Good News: Press is not the enemy of the people

Good News: Press is not the enemy of the people

By Ellen Ratner   
Trump holds his first solo press conference as president.

NEW YORK — In all my years covering government, I have never seen anything like the number of papers working together to preserve and protect the First Amendment.

President Donald Trump may want the First Amendment to go away, like the Third Amendment which no one pays attention to (“No soldier shall, in time of peace, be quartered in any house, without the consent of the owner, nor in time of war, but in a manner to be prescribed by law.”) The first amendment reads: “Congress shall make no law respecting an establishment of religion, or prohibiting the free exercise thereof; or abridging the freedom of speech, or of the press; or the right of the people peaceably to assemble, and to petition the Government for a redress of grievances.”

President Trump tweeted this week: “THE FAKE NEWS MEDIA IS THE OPPOSITION PARTY. It is very bad for our Great Country. … BUT WE ARE WINNING!”

He also tweeted: “The Boston Globe, which was sold to the Failing New York Times for 1.3 BILLION DOLLARS (plus 800 million dollars in losses & investment), or 2.1 BILLION DOLLARS, was then sold by the Times for 1 DOLLAR. Now the Globe is in COLLUSION with other papers on free press. PROVE IT!”

The press is not the enemy of the people, and this week the Senate (which is in session in August) passed a resolution that the press was not the enemy of the people. It was unanimous.

The resolution was introduced by Democratic U.S. Senator Brian Schatz of Hawaii, Democratic U.S. Senator Richard Blumenthal of Connecticut, and Senate minority leader Chuck Schumer of New York. The measure, though largely symbolic, was passed by the Republican-controlled Senate in a rebuke to the president. The resolution passed by a unanimous voice vote around noon, according to a representative in Schatz’s Washington office. No senators objected to the measure.

Senator Richard Blumenthal of Connecticut said, “The press’s dogged pursuit of the truth – uncovering and reporting facts, exposing wrongdoing, and holding public officials accountable – has never been more important. When we look back at these extraordinary times, I strongly believe that our free press will be recognized as heroes – and I’m proud to stand with them today.”

Part of the Globe Editorial – and the Globe also published some of the highlights from other editorials around the country – said: “This relentless assault on the free press has dangerous consequences. We asked editorial boards from around the country – liberal and conservative, large and small – to join us today to address this fundamental threat in their own words.”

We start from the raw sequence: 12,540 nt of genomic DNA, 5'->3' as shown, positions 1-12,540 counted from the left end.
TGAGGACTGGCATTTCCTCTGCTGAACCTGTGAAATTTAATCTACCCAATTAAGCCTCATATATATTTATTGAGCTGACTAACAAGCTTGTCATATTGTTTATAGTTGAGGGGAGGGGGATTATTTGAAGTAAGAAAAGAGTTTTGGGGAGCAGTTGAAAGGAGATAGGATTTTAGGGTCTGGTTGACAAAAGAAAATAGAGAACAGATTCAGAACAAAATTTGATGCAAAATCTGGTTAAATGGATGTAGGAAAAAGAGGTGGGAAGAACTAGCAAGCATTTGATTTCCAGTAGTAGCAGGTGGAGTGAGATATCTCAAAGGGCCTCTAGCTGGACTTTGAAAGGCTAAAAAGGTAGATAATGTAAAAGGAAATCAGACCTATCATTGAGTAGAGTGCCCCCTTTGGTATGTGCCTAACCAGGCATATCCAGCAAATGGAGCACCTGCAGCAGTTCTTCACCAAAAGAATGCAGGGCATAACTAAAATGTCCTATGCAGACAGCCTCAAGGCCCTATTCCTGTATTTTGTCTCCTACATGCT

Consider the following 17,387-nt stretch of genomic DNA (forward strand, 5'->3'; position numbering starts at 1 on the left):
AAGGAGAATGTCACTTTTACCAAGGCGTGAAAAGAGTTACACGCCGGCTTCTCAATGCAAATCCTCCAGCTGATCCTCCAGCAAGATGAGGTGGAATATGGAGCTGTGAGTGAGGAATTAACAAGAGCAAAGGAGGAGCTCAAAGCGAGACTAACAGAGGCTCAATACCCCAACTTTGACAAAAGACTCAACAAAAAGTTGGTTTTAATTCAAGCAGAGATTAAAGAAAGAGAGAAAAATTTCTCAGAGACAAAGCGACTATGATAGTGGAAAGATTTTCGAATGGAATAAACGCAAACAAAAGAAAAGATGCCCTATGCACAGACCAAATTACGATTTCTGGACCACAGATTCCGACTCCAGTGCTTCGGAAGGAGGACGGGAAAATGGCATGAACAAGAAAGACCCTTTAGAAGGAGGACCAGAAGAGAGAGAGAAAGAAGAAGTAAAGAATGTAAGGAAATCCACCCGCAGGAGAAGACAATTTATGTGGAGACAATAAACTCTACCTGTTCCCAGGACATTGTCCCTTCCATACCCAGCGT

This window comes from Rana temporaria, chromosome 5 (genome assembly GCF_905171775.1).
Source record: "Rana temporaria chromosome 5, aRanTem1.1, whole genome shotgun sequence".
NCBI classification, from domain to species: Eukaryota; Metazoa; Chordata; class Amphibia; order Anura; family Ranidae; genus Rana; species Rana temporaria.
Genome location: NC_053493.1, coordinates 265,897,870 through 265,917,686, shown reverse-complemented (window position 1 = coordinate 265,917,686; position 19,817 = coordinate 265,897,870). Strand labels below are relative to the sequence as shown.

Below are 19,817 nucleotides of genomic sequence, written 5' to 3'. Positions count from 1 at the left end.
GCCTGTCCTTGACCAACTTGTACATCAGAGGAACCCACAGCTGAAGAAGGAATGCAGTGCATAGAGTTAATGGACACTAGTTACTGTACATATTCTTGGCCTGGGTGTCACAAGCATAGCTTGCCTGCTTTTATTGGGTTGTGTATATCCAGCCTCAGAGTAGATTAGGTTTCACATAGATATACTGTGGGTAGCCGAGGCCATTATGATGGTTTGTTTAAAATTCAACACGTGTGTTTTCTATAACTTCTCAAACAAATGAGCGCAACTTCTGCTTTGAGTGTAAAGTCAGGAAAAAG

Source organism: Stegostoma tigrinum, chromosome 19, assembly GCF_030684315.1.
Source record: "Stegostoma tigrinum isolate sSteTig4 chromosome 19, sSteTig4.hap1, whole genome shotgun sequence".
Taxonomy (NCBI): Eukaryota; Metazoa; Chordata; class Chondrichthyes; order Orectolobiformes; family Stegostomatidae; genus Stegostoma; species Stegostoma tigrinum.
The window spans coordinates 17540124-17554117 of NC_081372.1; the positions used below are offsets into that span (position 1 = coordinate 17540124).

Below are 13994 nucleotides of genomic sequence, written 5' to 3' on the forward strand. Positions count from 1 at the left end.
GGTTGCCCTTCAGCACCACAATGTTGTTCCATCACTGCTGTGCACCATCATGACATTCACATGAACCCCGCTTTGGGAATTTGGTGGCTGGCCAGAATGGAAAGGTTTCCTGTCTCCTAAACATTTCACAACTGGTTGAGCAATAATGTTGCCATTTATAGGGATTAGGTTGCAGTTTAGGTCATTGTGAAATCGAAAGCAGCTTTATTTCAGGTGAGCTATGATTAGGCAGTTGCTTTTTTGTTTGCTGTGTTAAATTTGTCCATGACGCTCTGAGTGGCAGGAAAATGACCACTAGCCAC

The New York Times in its editorial said, “Criticizing the news media – for underplaying or overplaying stories, for getting something wrong – is entirely right. News reporters and editors are human, and make mistakes. Correcting them is core to our job. But insisting that truths you don’t like are ‘fake news’ is dangerous to the lifeblood of democracy. And calling journalists the ‘enemy of the people’ is dangerous, period.”

Some people are singing from President Trump’s songbook. A poll from Quinnipiac University released on Tuesday said a slim majority of Republican respondents, 51 percent, said they consider the news media the “enemy of the people.” Thirty-six percent of Republicans thought the media were “an important part of democracy.”

As NPR reported this week, “Thirty-one journalists in the U.S. have been attacked so far in 2018, according to the U.S. Press Freedom Tracker. In June, five employees were killed in the Capital Gazette newsroom in Annapolis, Maryland. A man who had a longstanding grudge with the publication has been charged with multiple counts of murder.”

I am on the American advisory board of “Reporters without Borders” and we are very concerned about press freedom, be it in the U.S. or abroad. What is happening in the United States should concern Americans as much as jailing journalists in Turkey, Vietnam or Egypt. We have not gone to the jailing of journalists yet in the United States, but when the president of this county says that journalists are the enemy of the people, then we all can imagine what is next.

It is time to support what the Senate declared in its resolution this week. The First Amendment is relevant today, even if the Third is not. The press is there for the people and we cannot give power to a king – elected or not.

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